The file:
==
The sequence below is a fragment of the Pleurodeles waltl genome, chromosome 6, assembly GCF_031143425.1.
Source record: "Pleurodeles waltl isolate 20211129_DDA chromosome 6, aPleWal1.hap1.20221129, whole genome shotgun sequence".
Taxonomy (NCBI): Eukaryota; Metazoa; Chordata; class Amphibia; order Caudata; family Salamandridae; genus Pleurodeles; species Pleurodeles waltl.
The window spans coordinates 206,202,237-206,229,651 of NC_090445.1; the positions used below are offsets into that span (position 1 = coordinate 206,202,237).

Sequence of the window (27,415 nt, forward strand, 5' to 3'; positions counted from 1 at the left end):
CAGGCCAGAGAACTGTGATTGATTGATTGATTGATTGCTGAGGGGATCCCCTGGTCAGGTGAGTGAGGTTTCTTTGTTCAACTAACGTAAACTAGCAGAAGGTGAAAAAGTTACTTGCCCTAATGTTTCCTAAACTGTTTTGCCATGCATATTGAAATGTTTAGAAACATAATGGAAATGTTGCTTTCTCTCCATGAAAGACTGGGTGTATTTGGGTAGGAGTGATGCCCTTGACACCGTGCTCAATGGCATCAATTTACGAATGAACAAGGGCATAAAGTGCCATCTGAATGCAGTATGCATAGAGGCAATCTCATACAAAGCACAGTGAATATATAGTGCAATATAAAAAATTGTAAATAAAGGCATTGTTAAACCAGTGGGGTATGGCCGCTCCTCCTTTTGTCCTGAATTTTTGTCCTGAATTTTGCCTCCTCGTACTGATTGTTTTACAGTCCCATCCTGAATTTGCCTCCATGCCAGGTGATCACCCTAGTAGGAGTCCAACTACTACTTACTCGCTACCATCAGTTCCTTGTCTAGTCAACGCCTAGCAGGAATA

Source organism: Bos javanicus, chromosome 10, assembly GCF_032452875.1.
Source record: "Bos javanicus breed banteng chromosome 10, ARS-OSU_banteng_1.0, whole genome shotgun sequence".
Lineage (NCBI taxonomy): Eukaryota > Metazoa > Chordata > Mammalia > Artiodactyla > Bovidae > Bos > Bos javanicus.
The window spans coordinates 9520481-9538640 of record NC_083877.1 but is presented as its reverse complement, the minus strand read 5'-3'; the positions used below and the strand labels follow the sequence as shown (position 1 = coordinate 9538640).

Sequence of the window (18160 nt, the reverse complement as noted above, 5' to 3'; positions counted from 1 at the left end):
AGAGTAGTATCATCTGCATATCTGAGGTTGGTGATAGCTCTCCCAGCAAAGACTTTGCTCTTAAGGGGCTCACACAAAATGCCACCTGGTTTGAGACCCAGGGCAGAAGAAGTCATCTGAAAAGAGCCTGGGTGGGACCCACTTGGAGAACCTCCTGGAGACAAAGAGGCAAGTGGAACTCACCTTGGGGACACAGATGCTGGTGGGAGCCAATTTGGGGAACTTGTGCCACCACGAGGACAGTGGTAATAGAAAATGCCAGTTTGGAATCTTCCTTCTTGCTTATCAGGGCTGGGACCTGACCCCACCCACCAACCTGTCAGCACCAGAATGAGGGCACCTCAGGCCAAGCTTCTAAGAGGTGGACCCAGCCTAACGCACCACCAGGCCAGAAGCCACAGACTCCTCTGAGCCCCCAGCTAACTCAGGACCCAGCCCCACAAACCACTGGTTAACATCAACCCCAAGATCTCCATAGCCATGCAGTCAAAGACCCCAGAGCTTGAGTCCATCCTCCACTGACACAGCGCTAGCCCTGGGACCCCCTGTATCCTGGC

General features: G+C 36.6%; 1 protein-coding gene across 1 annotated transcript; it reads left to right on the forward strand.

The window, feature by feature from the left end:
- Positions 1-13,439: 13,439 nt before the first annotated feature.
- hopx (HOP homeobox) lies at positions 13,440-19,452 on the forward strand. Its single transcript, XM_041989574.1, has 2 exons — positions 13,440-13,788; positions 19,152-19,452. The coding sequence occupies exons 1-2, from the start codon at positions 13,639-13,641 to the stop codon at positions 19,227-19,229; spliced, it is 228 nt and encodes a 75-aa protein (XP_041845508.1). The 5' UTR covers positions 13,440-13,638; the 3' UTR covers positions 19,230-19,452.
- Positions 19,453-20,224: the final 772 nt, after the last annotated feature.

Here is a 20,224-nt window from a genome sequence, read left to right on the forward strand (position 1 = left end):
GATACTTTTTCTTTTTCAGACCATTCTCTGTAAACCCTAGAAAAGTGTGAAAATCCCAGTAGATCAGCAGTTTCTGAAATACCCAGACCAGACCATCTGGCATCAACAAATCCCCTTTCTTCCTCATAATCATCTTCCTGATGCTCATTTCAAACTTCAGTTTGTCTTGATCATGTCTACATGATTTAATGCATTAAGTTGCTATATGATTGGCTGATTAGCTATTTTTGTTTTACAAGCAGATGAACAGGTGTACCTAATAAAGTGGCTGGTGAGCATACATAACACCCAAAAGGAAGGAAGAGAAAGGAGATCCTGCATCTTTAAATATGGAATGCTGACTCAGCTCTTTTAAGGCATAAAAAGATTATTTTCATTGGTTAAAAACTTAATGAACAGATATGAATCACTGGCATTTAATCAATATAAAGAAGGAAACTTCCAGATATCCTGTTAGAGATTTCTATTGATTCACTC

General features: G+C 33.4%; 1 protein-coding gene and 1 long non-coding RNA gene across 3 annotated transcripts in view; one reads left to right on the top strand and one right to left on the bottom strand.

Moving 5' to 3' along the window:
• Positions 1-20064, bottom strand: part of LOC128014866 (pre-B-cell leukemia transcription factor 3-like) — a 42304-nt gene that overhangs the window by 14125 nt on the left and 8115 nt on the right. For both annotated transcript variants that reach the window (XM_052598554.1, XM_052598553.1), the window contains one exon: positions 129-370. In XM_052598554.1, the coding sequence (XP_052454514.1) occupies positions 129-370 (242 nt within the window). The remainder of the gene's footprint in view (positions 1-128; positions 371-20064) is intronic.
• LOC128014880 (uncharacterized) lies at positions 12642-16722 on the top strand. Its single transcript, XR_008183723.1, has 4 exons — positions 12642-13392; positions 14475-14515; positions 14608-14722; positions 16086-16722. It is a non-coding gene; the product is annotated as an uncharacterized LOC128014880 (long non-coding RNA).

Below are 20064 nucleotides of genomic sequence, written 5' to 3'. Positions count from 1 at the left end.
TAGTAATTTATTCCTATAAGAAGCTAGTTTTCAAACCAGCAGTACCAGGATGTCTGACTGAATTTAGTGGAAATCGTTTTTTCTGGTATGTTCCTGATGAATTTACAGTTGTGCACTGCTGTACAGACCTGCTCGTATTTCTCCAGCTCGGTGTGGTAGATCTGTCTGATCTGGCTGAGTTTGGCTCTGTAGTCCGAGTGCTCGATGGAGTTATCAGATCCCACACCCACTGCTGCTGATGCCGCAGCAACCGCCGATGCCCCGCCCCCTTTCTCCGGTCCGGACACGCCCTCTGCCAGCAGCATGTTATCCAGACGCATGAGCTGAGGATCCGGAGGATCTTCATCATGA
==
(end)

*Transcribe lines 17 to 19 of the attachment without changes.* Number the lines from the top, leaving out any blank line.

- Positions 19,453-20,224: the final 772 nt, after the last annotated feature.

Here is a 20,224-nt window from a genome sequence, read left to right on the forward strand (position 1 = left end):
GATACTTTTTCTTTTTCAGACCATTCTCTGTAAACCCTAGAAAAGTGTGAAAATCCCAGTAGATCAGCAGTTTCTGAAATACCCAGACCAGACCATCTGGCATCAACAAATCCCCTTTCTTCCTCATAATCATCTTCCTGATGCTCATTTCAAACTTCAGTTTGTCTTGATCATGTCTACATGATTTAATGCATTAAGTTGCTATATGATTGGCTGATTAGCTATTTTTGTTTTACAAGCAGATGAACAGGTGTACCTAATAAAGTGGCTGGTGAGCATACATAACACCCAAAAGGAAGGAAGAGAAAGGAGATCCTGCATCTTTAAATATGGAATGCTGACTCAGCTCTTTTAAGGCATAAAAAGATTATTTTCATTGGTTAAAAACTTAATGAACAGATATGAATCACTGGCATTTAATCAATATAAAGAAGGAAACTTCCAGATATCCTGTTAGAGATTTCTATTGATTCACTC